City of New York (1888)

Later names
New York (1893)
USS Harvard (1898)
New York (1898)
USS Plattsburg ID-1645 (1918)
New York (1919)

Inman & International Steamship Company
(Inman Line)
Liverpool, England
(The Inman Line was owned by
International Navigation Co., Philadelphia, Pennsylvania)

Feb. 22, 1893:
American Steamship Company
(American Line)
Philadelphia, Pennsylvania
(The American Line was owned by
International Navigation Co., Philadelphia, Pennsylvania)

Polish American Navigation Corp.
New York, New York

Irish American Line
United Transatlantic Line
American Black Sea Line

J & G Thompson
Clydebank, Scotland
Keel Laid:
Year Built:
March 15, 1888
Sister Ships:
City of Philadelphia
Maiden Voyage:
August 1, 1888
Scrapped in Genoa, Italy in 1923.

Dimensions, machinery and performance

2 triple expansion by Thompson (d)
9 fire tube type (coal fired)


Gross Tons:
10,499 (a)
20 knots
362 (b)
3 (e)
1,740 (c)

Construction notes:
10,798 GRT after 1901 refit.
407 as USS Harvard.
725 after 1893.
1901 new triple expansion engines fitted by William Cramp & Sons, Philadelphia, Pennsylvania.
2 after 1903.

Aug. 1, 1888:
Maiden voyage Liverpool - Queenstown - New York. Remained on this route until
Feb. 22, 1893 making more that 40 trans-atlantic crossings.

Aug. 23, 1892:
Won the Blue Riband (eastbound) 5 days, 19 hours, 57 minuets, 20.11 knots. Held until
May 12, 1893 losing it to the Campania.

Feb. 22, 1893:
Transferred to American Line, re-flagged in the USA and renamed New York.
Feb. 25, 1893:
First voyage as New York (New York - Southampton).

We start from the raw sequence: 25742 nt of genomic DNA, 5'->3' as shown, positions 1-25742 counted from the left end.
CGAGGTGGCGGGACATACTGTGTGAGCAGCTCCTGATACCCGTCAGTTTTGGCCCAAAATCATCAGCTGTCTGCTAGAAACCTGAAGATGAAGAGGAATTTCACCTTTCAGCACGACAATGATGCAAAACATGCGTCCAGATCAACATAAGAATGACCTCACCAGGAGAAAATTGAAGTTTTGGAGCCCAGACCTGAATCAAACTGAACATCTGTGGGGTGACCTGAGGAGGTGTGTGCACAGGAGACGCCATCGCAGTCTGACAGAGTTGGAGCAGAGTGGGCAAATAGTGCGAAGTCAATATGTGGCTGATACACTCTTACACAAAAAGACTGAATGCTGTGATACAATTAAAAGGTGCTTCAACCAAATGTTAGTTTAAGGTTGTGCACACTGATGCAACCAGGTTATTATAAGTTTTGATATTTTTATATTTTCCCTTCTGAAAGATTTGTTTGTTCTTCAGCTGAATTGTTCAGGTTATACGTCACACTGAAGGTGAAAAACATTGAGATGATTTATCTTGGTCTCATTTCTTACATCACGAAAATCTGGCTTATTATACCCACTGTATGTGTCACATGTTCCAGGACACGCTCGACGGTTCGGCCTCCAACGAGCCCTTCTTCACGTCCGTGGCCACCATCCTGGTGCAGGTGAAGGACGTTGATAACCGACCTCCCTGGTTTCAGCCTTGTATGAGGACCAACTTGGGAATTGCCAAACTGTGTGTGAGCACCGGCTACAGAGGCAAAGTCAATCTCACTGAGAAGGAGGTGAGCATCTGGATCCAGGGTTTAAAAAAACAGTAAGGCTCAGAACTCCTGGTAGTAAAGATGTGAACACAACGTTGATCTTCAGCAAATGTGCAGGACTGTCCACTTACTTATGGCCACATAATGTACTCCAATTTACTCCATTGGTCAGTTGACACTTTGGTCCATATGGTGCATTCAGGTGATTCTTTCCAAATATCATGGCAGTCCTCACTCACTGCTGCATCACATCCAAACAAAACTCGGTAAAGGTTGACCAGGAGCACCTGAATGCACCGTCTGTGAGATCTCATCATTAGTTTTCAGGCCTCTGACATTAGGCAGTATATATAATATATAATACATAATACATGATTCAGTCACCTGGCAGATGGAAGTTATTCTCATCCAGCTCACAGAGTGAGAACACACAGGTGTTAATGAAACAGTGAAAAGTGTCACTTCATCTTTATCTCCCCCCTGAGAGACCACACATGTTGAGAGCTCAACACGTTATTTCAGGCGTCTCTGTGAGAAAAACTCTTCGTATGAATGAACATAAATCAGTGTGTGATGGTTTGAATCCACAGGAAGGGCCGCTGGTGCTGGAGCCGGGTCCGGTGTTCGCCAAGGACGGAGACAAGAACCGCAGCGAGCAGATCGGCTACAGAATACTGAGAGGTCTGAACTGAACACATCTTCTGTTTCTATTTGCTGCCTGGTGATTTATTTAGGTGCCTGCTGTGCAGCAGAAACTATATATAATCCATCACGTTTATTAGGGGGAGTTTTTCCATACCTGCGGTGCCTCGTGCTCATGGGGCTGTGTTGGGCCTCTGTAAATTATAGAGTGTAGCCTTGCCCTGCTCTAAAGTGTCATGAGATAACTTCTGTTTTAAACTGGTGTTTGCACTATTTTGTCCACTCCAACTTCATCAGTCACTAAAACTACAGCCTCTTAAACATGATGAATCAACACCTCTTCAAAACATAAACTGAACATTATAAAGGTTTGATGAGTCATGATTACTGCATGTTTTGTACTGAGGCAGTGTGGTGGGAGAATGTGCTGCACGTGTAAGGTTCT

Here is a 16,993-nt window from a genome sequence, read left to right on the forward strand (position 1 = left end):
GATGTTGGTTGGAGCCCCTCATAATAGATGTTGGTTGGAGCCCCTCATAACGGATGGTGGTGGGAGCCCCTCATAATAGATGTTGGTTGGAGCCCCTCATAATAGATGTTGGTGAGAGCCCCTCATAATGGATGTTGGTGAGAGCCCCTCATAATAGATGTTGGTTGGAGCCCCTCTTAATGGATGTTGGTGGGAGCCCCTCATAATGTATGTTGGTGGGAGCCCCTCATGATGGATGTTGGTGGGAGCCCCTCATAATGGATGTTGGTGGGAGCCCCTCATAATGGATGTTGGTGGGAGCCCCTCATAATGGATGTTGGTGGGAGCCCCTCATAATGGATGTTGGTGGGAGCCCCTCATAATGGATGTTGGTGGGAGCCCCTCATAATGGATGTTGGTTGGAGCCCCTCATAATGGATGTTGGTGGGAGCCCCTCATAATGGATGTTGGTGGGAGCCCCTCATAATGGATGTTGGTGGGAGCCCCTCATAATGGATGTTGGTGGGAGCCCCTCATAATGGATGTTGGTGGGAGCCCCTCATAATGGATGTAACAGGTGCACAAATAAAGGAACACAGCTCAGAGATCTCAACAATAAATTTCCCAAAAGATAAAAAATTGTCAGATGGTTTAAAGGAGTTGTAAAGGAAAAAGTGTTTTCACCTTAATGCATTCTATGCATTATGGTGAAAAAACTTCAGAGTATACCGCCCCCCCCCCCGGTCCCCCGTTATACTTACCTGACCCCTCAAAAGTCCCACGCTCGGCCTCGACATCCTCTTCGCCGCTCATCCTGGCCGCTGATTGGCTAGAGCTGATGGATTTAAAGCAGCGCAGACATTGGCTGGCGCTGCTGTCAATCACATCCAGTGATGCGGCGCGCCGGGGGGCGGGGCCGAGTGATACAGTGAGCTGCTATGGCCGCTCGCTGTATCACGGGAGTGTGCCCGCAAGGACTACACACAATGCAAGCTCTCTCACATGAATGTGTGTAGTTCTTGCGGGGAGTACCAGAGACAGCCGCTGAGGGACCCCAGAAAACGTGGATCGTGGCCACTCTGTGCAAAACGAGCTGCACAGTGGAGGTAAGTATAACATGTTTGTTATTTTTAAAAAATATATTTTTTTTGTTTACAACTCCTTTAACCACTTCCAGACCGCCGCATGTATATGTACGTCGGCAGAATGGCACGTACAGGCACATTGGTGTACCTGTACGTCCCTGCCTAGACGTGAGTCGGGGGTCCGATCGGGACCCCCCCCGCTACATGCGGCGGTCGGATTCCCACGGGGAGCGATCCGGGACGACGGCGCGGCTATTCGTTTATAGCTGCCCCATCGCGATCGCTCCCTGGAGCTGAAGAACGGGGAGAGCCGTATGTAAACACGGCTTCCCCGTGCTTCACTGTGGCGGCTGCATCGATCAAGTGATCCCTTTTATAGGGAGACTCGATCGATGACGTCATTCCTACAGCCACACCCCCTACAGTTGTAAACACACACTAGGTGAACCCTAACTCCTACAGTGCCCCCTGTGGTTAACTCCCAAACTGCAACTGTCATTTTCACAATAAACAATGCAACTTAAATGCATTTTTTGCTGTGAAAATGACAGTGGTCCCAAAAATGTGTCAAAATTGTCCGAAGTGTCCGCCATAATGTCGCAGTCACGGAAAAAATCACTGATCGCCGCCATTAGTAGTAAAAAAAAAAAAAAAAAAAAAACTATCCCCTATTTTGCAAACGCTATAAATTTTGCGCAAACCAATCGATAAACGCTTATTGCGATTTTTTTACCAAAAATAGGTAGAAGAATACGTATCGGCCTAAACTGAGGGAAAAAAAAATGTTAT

Apr. 16, 1898:
Began last voyage before navy service.
Apr. 1898:
Chartered by the US Navy as an auxiliary cruiser with a civilian crew, converted to aux.
cruiser by Newport News Shipbuilding & Drydock Co. Mounted eight 5"/31 and eight
six pounders.

Apr. 26, 1898:
Commissioned as USS Harvard at New York.
Apr. 30, 1898:
Departed New York for West Indies for scouting duty.
May 12, 1898:
Blockaded in the harbor at St. Pierre, Martinique by the Spanish ships Furor and
Terror until May 17. Then moved to Santiago de Cuba and used to take dispatches
to Haiti and then returned to Santiago de Cuba.

June 7-26, 1898:
At Newport News Shipbuilding & Drydock Co. for repairs.
Crew officially taken into the US Navy.

June 26, 1898:
Departed for Cuba carrying troops and supplies arriving about July 1, 1898.
July 3, 1898:
Rescued 672 men from the Spanish warships Almirante Oqunedo and Infanta Maria Teresa
after the Battle of Santiago de Cuba.

July 4, 1898:
The "Harvard Incident", six of the Spanish POW's were shot and killed and a further
13 were wounded when one of the POW's crossed a line that had been drawn on the
ship which the prisoners were not allowed to cross. The man, maybe attempting to
get relief from the heat, did not obey the order to return across the line. This is thought
to be because he did not understand English. Because of this misunderstanding one of
the crew on Harvard shot him. The other prisoners immediately rose to their feet.
Believing that a revolt was beginning the crew on Harvard fired a volley into the
prisoners killing five and wounding thirteen others. The incident was later ruled as
a terrible misunderstanding.